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Month: November 2017

Bernstein on notes as sketching

Bernstein on notes as sketching exercise

from Tinderbox Way 3rd

Sometimes, we need to know quite a lot in order to understand what we don’t know.

Kumiyo Nakakoji (now at the Kyoto University Design School) calls this representational talkback. 17 The writer seeks a way to represent the problem space, sketches notes that describe an initial approach, and then reviews the notes as if approaching the problem anew. If the representation is good, the problem now seems simpler. If the representation fails to make sense, that incoherence often suggests a new and better approach to the problem.

In this way note-taking can be like sketching, a private exercise to improve the acuity of our perception and to focus our understanding. Our sketches often focus on small detail: a study of a hand, say, or the weathered wood of porch behind a Gloucester drug store. We don’t draw these studies because we expect the image to matter, but because sketching these things with care and attention will improve our eye. By learning to draw the hand or the mountain, we polish our ability to draw anything. The process, not the picture, matters.

No new directions in annotation

Web writing is annotation.

Annotations Are the Original Web Writing

The fact that more or less anyone can publish to the web often makes people think that self-publication is its main use. And maybe that is its most common use. But the propleptic visions of Vannevar Bush and Douglas Engelbart, writing in the 1940s and 1960s respectively, remind us of the primary importance of annotations.1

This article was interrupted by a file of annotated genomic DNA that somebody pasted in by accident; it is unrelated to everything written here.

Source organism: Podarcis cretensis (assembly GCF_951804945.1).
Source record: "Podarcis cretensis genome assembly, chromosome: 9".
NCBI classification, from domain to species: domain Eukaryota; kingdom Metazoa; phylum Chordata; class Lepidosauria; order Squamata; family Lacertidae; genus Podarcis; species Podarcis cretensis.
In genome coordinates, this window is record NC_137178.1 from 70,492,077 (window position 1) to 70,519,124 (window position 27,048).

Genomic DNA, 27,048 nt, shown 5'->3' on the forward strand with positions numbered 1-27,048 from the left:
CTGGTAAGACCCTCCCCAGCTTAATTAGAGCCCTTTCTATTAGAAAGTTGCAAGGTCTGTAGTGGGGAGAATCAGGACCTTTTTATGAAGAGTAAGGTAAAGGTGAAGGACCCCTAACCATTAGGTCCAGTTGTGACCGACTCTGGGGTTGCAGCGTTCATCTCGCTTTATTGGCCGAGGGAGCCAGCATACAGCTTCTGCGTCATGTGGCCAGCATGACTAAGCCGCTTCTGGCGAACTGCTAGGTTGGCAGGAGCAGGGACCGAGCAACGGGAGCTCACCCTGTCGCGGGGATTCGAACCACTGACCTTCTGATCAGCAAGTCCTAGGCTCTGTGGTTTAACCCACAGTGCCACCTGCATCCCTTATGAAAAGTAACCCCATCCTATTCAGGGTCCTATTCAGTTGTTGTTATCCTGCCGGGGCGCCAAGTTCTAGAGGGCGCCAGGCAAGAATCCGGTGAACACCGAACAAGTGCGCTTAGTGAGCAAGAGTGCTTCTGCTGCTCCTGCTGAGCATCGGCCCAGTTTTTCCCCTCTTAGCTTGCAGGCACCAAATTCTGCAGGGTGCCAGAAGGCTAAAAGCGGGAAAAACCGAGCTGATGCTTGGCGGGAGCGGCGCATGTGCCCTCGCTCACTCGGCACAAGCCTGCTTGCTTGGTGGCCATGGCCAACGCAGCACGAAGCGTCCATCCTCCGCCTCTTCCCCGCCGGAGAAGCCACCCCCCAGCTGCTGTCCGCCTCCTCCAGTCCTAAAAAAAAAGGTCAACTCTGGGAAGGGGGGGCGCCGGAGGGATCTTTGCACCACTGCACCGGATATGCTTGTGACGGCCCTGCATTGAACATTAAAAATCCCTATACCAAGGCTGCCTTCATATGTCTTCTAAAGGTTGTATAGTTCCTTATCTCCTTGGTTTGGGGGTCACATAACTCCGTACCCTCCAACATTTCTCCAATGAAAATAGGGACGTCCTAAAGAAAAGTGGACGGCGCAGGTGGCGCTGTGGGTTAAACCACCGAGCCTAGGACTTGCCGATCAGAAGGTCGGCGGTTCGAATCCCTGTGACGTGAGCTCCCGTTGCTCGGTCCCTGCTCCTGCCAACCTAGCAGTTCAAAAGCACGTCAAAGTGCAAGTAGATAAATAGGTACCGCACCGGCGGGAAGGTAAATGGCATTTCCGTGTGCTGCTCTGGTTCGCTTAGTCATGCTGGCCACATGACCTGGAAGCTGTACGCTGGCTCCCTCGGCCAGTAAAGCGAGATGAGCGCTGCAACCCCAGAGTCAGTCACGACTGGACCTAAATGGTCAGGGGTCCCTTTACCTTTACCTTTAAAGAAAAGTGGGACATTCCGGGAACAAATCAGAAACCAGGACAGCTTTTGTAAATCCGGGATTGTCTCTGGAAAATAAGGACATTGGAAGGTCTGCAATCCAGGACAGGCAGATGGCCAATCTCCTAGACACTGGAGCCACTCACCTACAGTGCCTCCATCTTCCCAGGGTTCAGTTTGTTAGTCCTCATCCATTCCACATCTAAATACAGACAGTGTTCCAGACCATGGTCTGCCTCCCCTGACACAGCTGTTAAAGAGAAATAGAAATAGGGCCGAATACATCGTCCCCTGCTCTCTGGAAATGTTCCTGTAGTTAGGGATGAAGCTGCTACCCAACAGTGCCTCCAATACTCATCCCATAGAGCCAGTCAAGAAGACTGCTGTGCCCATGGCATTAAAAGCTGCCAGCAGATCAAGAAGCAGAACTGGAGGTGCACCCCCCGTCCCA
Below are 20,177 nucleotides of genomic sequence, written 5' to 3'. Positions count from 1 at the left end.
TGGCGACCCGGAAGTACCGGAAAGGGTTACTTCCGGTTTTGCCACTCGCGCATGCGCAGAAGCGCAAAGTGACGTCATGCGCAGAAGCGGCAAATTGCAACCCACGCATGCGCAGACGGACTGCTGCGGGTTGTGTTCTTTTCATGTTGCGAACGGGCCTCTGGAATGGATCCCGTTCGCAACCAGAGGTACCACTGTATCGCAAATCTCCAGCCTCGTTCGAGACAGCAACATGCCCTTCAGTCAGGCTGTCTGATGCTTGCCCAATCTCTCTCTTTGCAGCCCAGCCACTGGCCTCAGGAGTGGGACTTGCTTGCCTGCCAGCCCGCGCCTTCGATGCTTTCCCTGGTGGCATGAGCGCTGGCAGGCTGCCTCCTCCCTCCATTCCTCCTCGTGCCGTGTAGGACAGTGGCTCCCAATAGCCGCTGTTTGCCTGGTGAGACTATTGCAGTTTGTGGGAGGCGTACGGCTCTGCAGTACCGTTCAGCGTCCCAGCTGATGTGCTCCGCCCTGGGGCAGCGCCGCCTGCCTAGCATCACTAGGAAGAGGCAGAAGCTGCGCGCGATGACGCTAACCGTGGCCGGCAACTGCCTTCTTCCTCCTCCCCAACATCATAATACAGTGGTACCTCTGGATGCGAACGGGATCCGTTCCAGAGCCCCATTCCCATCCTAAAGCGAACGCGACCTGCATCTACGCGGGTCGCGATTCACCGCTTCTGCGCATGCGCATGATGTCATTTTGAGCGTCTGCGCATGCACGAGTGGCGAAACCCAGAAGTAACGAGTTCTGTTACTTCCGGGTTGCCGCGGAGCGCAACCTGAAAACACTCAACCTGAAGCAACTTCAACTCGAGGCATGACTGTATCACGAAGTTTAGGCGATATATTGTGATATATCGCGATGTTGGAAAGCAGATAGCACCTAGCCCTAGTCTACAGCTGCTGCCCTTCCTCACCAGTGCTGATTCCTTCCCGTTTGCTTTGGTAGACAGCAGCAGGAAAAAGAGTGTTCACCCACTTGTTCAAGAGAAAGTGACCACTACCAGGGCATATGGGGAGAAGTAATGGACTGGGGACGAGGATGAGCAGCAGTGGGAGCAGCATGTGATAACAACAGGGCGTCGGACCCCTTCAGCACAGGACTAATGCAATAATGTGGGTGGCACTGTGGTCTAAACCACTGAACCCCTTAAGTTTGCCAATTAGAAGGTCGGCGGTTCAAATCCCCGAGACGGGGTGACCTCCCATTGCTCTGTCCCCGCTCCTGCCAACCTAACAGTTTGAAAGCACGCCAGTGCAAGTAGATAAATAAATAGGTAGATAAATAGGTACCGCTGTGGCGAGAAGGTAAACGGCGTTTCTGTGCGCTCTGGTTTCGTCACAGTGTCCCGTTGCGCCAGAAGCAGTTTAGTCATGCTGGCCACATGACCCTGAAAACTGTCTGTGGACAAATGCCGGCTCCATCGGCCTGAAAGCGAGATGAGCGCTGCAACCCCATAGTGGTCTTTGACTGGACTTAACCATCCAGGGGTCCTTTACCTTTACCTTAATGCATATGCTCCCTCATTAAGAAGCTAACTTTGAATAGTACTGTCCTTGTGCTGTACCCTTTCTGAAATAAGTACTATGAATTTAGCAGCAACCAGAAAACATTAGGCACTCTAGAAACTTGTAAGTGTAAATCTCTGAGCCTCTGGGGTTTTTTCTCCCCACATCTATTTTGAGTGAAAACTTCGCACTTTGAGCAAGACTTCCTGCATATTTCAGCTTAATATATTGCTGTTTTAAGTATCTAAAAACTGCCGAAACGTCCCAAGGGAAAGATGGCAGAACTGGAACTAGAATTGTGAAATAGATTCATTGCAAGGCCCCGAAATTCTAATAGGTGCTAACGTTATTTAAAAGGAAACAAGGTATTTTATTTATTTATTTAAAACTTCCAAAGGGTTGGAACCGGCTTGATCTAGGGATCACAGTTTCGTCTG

In these early imagined futures of computing, Bush and Engelbart focus on the ability to mark up a document of some sort, the ability to formally instantiate that marked-up document, and the ability to share that with others—each of these three abilities are still fundamental to the way we interact online with text, images, sound, and video. They can also be invaluable aspects of web writing for the liberal arts.

from Web Writing:Why and How.

Notes on Pisteis Exercise

1 To get started, you have to isolate a claim that the page makes. The more specific the better. State it. Be ready to change it if need be.

2 Isolate the elements of the page – images, text, design, menu texts, layout, footer information, and other elements – that you think have some influence on how the claim is connected to presuppositions – some elements to work with.

3 Then analyze how these elements work to prompt the intended audience to connect the element with the claim you have isolated, using ethos, pathos, and logos as your analytical terms.

Need to start with a claim – and a consideration of whether it’s a direct or indirect claim.

Make a textual version of the argument first – then detail its presentational design.